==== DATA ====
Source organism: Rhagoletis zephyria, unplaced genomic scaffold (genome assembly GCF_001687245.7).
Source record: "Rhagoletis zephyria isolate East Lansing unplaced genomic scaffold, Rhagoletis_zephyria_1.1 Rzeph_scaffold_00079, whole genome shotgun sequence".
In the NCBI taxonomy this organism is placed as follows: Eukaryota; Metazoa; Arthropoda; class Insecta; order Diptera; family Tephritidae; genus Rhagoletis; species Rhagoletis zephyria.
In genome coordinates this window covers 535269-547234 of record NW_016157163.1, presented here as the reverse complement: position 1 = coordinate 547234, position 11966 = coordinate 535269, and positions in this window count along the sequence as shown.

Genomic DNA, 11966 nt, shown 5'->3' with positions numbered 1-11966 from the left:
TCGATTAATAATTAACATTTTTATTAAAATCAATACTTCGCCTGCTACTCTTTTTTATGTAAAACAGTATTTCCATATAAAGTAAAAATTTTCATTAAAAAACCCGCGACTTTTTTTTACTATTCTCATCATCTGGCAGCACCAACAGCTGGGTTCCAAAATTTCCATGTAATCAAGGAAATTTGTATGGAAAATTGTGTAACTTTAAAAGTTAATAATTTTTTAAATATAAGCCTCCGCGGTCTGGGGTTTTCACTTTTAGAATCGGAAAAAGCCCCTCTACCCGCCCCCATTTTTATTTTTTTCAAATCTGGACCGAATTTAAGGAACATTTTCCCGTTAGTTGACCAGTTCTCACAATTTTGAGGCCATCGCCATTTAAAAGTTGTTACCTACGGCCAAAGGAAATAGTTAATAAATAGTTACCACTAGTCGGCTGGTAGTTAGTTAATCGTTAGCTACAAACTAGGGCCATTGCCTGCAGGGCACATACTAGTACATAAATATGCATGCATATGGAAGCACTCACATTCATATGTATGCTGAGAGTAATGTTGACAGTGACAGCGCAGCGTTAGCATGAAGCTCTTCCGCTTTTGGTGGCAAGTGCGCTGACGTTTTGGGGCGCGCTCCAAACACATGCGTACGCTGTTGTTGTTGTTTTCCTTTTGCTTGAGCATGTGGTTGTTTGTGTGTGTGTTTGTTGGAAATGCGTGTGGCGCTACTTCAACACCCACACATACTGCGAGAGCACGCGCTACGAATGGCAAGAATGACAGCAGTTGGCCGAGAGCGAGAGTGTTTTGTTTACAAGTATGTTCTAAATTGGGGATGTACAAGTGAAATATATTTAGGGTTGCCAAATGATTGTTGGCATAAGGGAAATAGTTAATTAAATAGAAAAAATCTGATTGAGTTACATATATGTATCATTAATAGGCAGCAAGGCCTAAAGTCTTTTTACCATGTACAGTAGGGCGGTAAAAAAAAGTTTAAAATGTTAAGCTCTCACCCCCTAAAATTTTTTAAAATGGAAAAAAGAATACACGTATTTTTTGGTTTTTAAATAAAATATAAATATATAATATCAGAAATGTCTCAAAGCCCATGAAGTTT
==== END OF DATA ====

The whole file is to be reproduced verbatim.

Source organism: Rhagoletis zephyria, unplaced genomic scaffold (genome assembly GCF_001687245.7).
Source record: "Rhagoletis zephyria isolate East Lansing unplaced genomic scaffold, Rhagoletis_zephyria_1.1 Rzeph_scaffold_00079, whole genome shotgun sequence".
In the NCBI taxonomy this organism is placed as follows: Eukaryota; Metazoa; Arthropoda; class Insecta; order Diptera; family Tephritidae; genus Rhagoletis; species Rhagoletis zephyria.
In genome coordinates this window covers 535269-547234 of record NW_016157163.1, presented here as the reverse complement: position 1 = coordinate 547234, position 11966 = coordinate 535269, and positions in this window count along the sequence as shown.

Genomic DNA, 11966 nt, shown 5'->3' with positions numbered 1-11966 from the left:
TCGATTAATAATTAACATTTTTATTAAAATCAATACTTCGCCTGCTACTCTTTTTTATGTAAAACAGTATTTCCATATAAAGTAAAAATTTTCATTAAAAAACCCGCGACTTTTTTTTACTATTCTCATCATCTGGCAGCACCAACAGCTGGGTTCCAAAATTTCCATGTAATCAAGGAAATTTGTATGGAAAATTGTGTAACTTTAAAAGTTAATAATTTTTTAAATATAAGCCTCCGCGGTCTGGGGTTTTCACTTTTAGAATCGGAAAAAGCCCCTCTACCCGCCCCCATTTTTATTTTTTTCAAATCTGGACCGAATTTAAGGAACATTTTCCCGTTAGTTGACCAGTTCTCACAATTTTGAGGCCATCGCCATTTAAAAGTTGTTACCTACGGCCAAAGGAAATAGTTAATAAATAGTTACCACTAGTCGGCTGGTAGTTAGTTAATCGTTAGCTACAAACTAGGGCCATTGCCTGCAGGGCACATACTAGTACATAAATATGCATGCATATGGAAGCACTCACATTCATATGTATGCTGAGAGTAATGTTGACAGTGACAGCGCAGCGTTAGCATGAAGCTCTTCCGCTTTTGGTGGCAAGTGCGCTGACGTTTTGGGGCGCGCTCCAAACACATGCGTACGCTGTTGTTGTTGTTTTCCTTTTGCTTGAGCATGTGGTTGTTTGTGTGTGTGTTTGTTGGAAATGCGTGTGGCGCTACTTCAACACCCACACATACTGCGAGAGCACGCGCTACGAATGGCAAGAATGACAGCAGTTGGCCGAGAGCGAGAGTGTTTTGTTTACAAGTATGTTCTAAATTGGGGATGTACAAGTGAAATATATTTAGGGTTGCCAAATGATTGTTGGCATAAGGGAAATAGTTAATTAAATAGAAAAAATCTGATTGAGTTACATATATGTATCATTAATAGGCAGCAAGGCCTAAAGTCTTTTTACCATGTACAGTAGGGCGGTAAAAAAAAGTTTAAAATGTTAAGCTCTCACCCCCTAAAATTTTTTAAAATGGAAAAAAGAATACACGTATTTTTTGGTTTTTAAATAAAATATAAATATATAATATCAGAAATGTCTCAAAGCCCATGAAGTTT